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The Anchor ' Friday, July 29, 1988

"This is where God wants me, "

Father W. David Schorr, administrator of Holy Spirit Mission in Duchesne, said a local historian told him that area Native Americans believe the river was named for a holy and prayerful person. Members of the Potowatomi Indians, with whom St. Rose worked in Kansas, referred to her as "the woman who always prays." Sister Masters discounts the theory that the .name originally honored the trapper Duchaine. Her research shows that the Duchesne River was named at least three years before any trapper or explorer named Duchaine was in the area. In any case, what matters more than the origin of the name, she said, is that the spirit of love and faith which lived in St. Rose "lives on in each of us here today."

MICHAEL MUSICH stands near marker he designed to honor St. Rose Philippine Duchesne. (NC photo)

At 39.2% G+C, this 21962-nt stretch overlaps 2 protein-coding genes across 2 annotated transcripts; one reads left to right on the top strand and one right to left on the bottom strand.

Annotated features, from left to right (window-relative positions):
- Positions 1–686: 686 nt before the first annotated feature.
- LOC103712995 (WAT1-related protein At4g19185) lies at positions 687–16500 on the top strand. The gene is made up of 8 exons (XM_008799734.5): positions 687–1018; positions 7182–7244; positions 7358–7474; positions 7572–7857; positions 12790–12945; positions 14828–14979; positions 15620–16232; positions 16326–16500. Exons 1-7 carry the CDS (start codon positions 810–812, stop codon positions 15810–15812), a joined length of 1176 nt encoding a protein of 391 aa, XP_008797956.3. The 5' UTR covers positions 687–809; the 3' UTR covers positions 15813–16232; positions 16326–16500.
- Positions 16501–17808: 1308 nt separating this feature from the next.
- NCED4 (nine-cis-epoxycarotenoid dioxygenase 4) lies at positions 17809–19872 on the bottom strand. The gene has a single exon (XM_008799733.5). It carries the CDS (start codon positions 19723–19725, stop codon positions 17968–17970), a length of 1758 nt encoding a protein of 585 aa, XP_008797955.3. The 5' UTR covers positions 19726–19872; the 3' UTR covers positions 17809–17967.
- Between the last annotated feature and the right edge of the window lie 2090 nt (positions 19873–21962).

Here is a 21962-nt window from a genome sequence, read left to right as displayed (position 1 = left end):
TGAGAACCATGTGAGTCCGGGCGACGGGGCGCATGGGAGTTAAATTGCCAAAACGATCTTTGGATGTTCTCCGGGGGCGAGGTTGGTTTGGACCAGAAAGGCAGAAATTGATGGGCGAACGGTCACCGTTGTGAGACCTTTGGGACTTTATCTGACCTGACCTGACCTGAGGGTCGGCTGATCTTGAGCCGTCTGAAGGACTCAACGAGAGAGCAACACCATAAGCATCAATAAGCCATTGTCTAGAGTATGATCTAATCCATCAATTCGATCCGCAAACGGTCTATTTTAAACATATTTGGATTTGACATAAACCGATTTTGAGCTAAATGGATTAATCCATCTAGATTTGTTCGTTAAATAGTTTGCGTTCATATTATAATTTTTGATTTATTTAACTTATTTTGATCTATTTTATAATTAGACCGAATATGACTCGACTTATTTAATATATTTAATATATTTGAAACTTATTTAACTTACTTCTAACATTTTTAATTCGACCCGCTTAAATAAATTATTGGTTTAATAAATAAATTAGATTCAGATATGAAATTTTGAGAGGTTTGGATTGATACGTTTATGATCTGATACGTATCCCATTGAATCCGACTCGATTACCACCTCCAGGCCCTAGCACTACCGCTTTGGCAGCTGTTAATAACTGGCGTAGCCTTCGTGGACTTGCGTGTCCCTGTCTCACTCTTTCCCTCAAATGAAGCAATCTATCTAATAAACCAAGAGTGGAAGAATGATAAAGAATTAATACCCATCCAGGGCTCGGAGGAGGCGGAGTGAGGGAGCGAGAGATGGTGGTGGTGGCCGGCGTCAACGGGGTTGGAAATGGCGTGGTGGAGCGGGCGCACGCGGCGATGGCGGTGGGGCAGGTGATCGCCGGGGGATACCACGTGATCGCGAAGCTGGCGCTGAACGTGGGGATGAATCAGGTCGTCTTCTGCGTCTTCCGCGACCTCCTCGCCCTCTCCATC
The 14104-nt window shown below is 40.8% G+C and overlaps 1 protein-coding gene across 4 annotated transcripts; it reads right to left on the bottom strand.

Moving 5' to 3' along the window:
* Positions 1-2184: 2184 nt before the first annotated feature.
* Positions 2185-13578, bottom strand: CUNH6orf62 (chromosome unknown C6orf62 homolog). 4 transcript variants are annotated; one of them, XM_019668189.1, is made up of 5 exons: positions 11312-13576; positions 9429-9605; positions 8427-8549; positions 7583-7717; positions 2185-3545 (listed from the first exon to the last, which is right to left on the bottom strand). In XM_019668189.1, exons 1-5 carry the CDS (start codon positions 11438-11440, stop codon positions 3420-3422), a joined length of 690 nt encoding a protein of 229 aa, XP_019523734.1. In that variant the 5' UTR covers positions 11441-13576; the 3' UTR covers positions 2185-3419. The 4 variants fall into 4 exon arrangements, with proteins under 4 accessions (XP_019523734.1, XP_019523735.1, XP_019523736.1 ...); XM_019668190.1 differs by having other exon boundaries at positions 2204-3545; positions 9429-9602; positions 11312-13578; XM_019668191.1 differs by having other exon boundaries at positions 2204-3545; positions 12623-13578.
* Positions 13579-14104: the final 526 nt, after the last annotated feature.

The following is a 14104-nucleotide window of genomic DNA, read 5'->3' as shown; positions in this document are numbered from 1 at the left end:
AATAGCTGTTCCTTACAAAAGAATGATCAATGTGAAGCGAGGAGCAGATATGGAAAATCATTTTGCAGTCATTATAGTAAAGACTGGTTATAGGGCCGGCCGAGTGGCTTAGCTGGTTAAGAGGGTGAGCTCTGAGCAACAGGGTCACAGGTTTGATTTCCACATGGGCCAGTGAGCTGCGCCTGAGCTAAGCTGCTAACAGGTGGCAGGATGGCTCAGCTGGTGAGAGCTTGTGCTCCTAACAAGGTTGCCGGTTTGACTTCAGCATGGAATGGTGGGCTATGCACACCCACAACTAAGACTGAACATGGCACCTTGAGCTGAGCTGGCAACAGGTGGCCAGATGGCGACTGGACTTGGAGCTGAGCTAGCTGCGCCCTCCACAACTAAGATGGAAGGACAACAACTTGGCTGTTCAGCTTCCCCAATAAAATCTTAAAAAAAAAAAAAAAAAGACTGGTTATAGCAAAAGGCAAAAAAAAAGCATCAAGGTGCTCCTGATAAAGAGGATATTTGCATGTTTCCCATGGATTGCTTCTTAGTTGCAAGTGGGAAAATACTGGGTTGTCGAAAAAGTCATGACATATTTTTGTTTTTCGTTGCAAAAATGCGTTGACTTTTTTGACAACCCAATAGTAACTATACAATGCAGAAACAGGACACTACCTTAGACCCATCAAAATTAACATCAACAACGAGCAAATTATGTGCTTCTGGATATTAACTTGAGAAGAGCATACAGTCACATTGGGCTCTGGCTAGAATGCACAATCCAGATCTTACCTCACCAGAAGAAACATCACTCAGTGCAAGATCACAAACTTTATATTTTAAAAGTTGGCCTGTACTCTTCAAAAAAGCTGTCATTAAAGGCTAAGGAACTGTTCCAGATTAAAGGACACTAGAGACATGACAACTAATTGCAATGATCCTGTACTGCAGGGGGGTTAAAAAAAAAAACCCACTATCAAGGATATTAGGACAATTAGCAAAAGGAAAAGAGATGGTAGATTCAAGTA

plot was involved in the Medju-· gorje events. In this atmosphere, the local bishop urged caution as to the authenticity of the apparitions a:1d with the Vatican set up a commission to examine their validity. Complicating matters is a longstanding disp'ute between the diocese and the Franciscan friars of Medjugorje, the only Catholic clergy allowed to functiol:. durir..g centuries when the area was under Moslem rule. Ironically, although neither the Vatican nor the local bishop formally recognizes the apparitions, the Yugoslav authorities are more than pleased to welcome pilgrims who bring revenue to the state's coffers. How the endless stream of visitors has affected Medjugorje's quality of life is explored in a treatment including interviews with the children, the Franciscans, the bishop, Yugoslav officials, townspeople and pilgrims. This, is a complete and sincere effort to report on this contemporary religious phenomenon.